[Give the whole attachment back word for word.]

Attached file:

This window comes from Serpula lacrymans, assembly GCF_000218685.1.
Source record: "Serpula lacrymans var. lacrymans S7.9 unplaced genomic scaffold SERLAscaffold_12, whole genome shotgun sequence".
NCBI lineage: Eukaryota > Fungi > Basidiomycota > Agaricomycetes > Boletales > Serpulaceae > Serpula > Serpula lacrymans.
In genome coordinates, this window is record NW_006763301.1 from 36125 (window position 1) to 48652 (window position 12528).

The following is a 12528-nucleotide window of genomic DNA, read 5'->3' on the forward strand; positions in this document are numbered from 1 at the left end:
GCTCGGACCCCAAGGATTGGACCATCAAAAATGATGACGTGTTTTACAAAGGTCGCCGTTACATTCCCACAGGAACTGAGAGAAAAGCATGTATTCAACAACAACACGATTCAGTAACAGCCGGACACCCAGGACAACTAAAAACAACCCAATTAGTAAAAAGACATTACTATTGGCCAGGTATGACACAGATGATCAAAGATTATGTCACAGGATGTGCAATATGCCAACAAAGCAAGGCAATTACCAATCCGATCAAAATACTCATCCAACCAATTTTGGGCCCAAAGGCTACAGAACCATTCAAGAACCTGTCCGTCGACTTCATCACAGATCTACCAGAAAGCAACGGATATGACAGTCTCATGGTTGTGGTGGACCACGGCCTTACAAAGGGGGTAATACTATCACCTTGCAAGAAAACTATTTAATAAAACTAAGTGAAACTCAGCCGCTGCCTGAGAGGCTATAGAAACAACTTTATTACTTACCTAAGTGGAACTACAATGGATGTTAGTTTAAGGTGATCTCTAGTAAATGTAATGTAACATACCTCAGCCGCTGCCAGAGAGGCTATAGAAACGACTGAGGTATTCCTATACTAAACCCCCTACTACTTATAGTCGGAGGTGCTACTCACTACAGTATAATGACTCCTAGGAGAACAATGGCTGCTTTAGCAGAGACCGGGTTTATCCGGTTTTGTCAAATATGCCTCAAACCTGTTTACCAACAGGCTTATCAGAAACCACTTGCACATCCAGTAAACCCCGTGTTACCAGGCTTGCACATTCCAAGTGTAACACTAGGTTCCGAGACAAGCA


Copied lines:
This window comes from Serpula lacrymans, assembly GCF_000218685.1.
Source record: "Serpula lacrymans var. lacrymans S7.9 unplaced genomic scaffold SERLAscaffold_12, whole genome shotgun sequence".
NCBI lineage: Eukaryota > Fungi > Basidiomycota > Agaricomycetes > Boletales > Serpulaceae > Serpula > Serpula lacrymans.
In genome coordinates, this window is record NW_006763301.1 from 36125 (window position 1) to 48652 (window position 12528).

The following is a 12528-nucleotide window of genomic DNA, read 5'->3' on the forward strand; positions in this document are numbered from 1 at the left end:
GCTCGGACCCCAAGGATTGGACCATCAAAAATGATGACGTGTTTTACAAAGGTCGCCGTTACATTCCCACAGGAACTGAGAGAAAAGCATGTATTCAACAACAACACGATTCAGTAACAGCCGGACACCCAGGACAACTAAAAACAACCCAATTAGTAAAAAGACATTACTATTGGCCAGGTATGACACAGATGATCAAAGATTATGTCACAGGATGTGCAATATGCCAACAAAGCAAGGCAATTACCAATCCGATCAAAATACTCATCCAACCAATTTTGGGCCCAAAGGCTACAGAACCATTCAAGAACCTGTCCGTCGACTTCATCACAGATCTACCAGAAAGCAACGGATATGACAGTCTCATGGTTGTGGTGGACCACGGCCTTACAAAGGGGGTAATACTATCACCTTGCAAGAAAACTATTTAATAAAACTAAGTGAAACTCAGCCGCTGCCTGAGAGGCTATAGAAACAACTTTATTACTTACCTAAGTGGAACTACAATGGATGTTAGTTTAAGGTGATCTCTAGTAAATGTAATGTAACATACCTCAGCCGCTGCCAGAGAGGCTATAGAAACGACTGAGGTATTCCTATACTAAACCCCCTACTACTTATAGTCGGAGGTGCTACTCACTACAGTATAATGACTCCTAGGAGAACAATGGCTGCTTTAGCAGAGACCGGGTTTATCCGGTTTTGTCAAATATGCCTCAAACCTGTTTACCAACAGGCTTATCAGAAACCACTTGCACATCCAGTAAACCCCGTGTTACCAGGCTTGCACATTCCAAGTGTAACACTAGGTTCCGAGACAAGCA